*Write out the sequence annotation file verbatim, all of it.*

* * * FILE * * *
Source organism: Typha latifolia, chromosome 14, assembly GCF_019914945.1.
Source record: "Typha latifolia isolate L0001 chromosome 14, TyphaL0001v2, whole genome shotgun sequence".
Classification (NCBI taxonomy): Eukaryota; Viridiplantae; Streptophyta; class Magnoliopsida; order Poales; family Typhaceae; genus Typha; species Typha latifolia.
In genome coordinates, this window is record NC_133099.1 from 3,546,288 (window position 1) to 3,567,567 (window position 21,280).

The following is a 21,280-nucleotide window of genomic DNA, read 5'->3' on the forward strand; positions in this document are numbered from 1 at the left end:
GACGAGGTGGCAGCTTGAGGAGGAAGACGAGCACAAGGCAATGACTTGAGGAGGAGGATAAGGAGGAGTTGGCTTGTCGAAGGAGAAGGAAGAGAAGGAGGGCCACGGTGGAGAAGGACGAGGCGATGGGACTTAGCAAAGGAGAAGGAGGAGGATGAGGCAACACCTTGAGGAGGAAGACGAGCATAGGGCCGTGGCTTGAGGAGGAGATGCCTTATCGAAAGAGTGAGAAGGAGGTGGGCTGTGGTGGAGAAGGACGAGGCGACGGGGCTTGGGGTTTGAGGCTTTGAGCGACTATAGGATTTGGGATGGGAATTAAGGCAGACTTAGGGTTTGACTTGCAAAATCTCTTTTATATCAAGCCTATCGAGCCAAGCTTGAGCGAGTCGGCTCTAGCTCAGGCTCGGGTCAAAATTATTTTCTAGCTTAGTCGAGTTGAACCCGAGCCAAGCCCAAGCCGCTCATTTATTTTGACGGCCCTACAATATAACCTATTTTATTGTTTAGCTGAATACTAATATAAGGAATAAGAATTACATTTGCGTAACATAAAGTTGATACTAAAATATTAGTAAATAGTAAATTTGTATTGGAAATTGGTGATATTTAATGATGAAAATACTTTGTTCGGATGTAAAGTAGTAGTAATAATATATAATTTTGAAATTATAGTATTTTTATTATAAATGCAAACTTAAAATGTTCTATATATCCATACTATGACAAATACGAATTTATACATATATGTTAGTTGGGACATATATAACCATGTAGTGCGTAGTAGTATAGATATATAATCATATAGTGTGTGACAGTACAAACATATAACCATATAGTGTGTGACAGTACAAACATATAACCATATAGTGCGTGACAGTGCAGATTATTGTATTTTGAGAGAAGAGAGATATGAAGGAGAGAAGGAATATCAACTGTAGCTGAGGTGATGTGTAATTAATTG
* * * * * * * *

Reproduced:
Source organism: Typha latifolia, chromosome 14, assembly GCF_019914945.1.
Source record: "Typha latifolia isolate L0001 chromosome 14, TyphaL0001v2, whole genome shotgun sequence".
Classification (NCBI taxonomy): Eukaryota; Viridiplantae; Streptophyta; class Magnoliopsida; order Poales; family Typhaceae; genus Typha; species Typha latifolia.
In genome coordinates, this window is record NC_133099.1 from 3,546,288 (window position 1) to 3,567,567 (window position 21,280).

The following is a 21,280-nucleotide window of genomic DNA, read 5'->3' on the forward strand; positions in this document are numbered from 1 at the left end:
GACGAGGTGGCAGCTTGAGGAGGAAGACGAGCACAAGGCAATGACTTGAGGAGGAGGATAAGGAGGAGTTGGCTTGTCGAAGGAGAAGGAAGAGAAGGAGGGCCACGGTGGAGAAGGACGAGGCGATGGGACTTAGCAAAGGAGAAGGAGGAGGATGAGGCAACACCTTGAGGAGGAAGACGAGCATAGGGCCGTGGCTTGAGGAGGAGATGCCTTATCGAAAGAGTGAGAAGGAGGTGGGCTGTGGTGGAGAAGGACGAGGCGACGGGGCTTGGGGTTTGAGGCTTTGAGCGACTATAGGATTTGGGATGGGAATTAAGGCAGACTTAGGGTTTGACTTGCAAAATCTCTTTTATATCAAGCCTATCGAGCCAAGCTTGAGCGAGTCGGCTCTAGCTCAGGCTCGGGTCAAAATTATTTTCTAGCTTAGTCGAGTTGAACCCGAGCCAAGCCCAAGCCGCTCATTTATTTTGACGGCCCTACAATATAACCTATTTTATTGTTTAGCTGAATACTAATATAAGGAATAAGAATTACATTTGCGTAACATAAAGTTGATACTAAAATATTAGTAAATAGTAAATTTGTATTGGAAATTGGTGATATTTAATGATGAAAATACTTTGTTCGGATGTAAAGTAGTAGTAATAATATATAATTTTGAAATTATAGTATTTTTATTATAAATGCAAACTTAAAATGTTCTATATATCCATACTATGACAAATACGAATTTATACATATATGTTAGTTGGGACATATATAACCATGTAGTGCGTAGTAGTATAGATATATAATCATATAGTGTGTGACAGTACAAACATATAACCATATAGTGTGTGACAGTACAAACATATAACCATATAGTGCGTGACAGTGCAGATTATTGTATTTTGAGAGAAGAGAGATATGAAGGAGAGAAGGAATATCAACTGTAGCTGAGGTGATGTGTAATTAATTG